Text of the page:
Prince Harry Gets Emotional Receiving Dog Tags From Injured Marine: I Can’t Accept This

Prince Harry served in the Armed Forces for 10 years
Prince Harry became emotional after receiving dog tags from an injured marine at the end of a marathon walk around Britain on Sunday, Nov. 1 at Buckingham Palace Heathcliff O'Malley /WPA Pool / Getty Images

Overcome with emotion. Prince Harry was deeply moved after a U.S. Marine gave the dog tag of a fallen colleague to the royal on Sunday, Nov. 1, at Buckingham Palace.

Marine Kirstie Ennis had just finished a 1,000-mile marathon trek for charity through Britain with five others when she presented the royal, 31, with the dog tag. Ennis herself had been severely injured in a 2012 helicopter crash in Afghanistan.

The royal, 31, gave a hug to Marine Kirstie Ennis as she presented him with a dog tag from a fallen Marine. Ennis, 24, who was severely injured in a 2012 helicopter crash in Afghanistan, walked 1,000 miles through Britain along with five other people.

While Ennis was scheduled to have her injured leg amputated this summer, she instead decided to embark on the brave journey. When she presented the treasured dog tag to Harry, he got visibly choked up.

“No I can’t, I can’t accept this,” he said, nearly in tears.

However, Ennis urged him to take it. “Please, you know what this means to me, I want you to,” she told Harry.

The tag honored Corporal Baune, originally from Minnesota, who was killed in Helmand Province in 2012 after his unit was hit by a blast.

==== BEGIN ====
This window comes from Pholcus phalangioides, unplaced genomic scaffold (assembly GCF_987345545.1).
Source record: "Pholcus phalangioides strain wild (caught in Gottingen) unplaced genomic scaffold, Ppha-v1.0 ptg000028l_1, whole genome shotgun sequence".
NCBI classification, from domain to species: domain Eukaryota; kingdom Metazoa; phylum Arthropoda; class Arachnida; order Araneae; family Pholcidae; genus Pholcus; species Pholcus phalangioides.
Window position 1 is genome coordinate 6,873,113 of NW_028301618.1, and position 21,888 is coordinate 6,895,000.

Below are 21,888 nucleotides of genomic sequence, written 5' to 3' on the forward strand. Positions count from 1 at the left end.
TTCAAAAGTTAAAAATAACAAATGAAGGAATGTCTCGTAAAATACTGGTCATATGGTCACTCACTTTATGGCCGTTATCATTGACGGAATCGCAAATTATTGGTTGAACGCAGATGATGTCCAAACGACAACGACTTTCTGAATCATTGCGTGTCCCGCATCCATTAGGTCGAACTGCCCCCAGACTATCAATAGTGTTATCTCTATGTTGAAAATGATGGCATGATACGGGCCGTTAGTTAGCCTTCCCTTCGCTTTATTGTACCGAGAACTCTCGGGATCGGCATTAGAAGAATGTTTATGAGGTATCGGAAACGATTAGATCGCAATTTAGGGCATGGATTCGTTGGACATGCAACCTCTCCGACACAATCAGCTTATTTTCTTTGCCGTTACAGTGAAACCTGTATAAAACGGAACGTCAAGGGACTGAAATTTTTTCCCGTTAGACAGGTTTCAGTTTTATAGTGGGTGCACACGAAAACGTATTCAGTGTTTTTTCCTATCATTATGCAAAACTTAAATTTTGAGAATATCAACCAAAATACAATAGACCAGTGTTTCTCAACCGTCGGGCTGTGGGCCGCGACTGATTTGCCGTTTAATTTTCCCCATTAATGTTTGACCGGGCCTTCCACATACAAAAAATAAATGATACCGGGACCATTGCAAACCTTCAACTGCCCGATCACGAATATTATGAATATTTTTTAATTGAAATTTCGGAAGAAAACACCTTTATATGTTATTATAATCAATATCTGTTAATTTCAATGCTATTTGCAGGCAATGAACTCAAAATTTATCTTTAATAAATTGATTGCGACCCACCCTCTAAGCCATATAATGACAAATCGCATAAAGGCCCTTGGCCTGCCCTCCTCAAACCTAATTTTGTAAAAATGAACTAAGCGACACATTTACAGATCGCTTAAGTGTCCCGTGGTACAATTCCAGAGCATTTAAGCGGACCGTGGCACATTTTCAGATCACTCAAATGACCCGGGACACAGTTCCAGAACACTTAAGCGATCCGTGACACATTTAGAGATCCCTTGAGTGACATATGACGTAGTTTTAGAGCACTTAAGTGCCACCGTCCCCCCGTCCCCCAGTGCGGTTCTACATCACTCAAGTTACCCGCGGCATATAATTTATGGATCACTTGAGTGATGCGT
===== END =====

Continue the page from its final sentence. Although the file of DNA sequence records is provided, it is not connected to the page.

“1000 miles in 72 days!” the Kensington Palace Twitter account tweeted, showing a pic of Harry and Ennis embracing. “Huge congratulations @supportthewalk #WalkofBritain veterans on your incredible achievement!”

Just last week, Prince Harry met with President Barack Obama at the White House to discuss his involvement with the 2016 Invictus Games — a sporting event for injured active duty and veteran soldiers — and his campaign to assist wounded veterans.

While there, the younger brother of Prince William, who served the Armed Forces for 10 years, also recalled his own experience fighting. “In February 2008, at the end of my first tour in Afghanistan, I traveled home on an aircraft carrying three seriously injured British soldiers and the coffin of a Danish Soldier,” he told reporters at the White House. “From that moment, I was committed to doing all I could to ensure that those men and women, who had sacrificed so much for their countries, would receive the recognition and support they deserved.”

Sign up now for the Us Weekly newsletter to get breaking celebrity news, hot pics and more delivered straight to your inbox!

Want stories like these delivered straight to your phone? Download the Us Weekly iPhone app now!